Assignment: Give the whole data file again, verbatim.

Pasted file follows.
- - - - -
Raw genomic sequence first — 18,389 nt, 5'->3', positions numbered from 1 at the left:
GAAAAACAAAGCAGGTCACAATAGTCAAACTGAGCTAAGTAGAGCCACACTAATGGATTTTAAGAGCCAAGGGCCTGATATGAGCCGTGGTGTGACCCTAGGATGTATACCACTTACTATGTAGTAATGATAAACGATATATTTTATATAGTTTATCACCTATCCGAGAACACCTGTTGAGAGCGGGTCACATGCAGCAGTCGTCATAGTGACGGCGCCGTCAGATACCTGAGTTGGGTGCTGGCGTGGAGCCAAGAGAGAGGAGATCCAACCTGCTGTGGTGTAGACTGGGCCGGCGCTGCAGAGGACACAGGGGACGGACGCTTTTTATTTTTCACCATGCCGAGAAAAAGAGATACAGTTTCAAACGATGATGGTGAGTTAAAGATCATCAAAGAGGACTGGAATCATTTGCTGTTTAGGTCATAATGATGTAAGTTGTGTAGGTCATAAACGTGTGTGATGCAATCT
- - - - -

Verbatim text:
Raw genomic sequence first — 18,389 nt, 5'->3', positions numbered from 1 at the left:
GAAAAACAAAGCAGGTCACAATAGTCAAACTGAGCTAAGTAGAGCCACACTAATGGATTTTAAGAGCCAAGGGCCTGATATGAGCCGTGGTGTGACCCTAGGATGTATACCACTTACTATGTAGTAATGATAAACGATATATTTTATATAGTTTATCACCTATCCGAGAACACCTGTTGAGAGCGGGTCACATGCAGCAGTCGTCATAGTGACGGCGCCGTCAGATACCTGAGTTGGGTGCTGGCGTGGAGCCAAGAGAGAGGAGATCCAACCTGCTGTGGTGTAGACTGGGCCGGCGCTGCAGAGGACACAGGGGACGGACGCTTTTTATTTTTCACCATGCCGAGAAAAAGAGATACAGTTTCAAACGATGATGGTGAGTTAAAGATCATCAAAGAGGACTGGAATCATTTGCTGTTTAGGTCATAATGATGTAAGTTGTGTAGGTCATAAACGTGTGTGATGCAATCT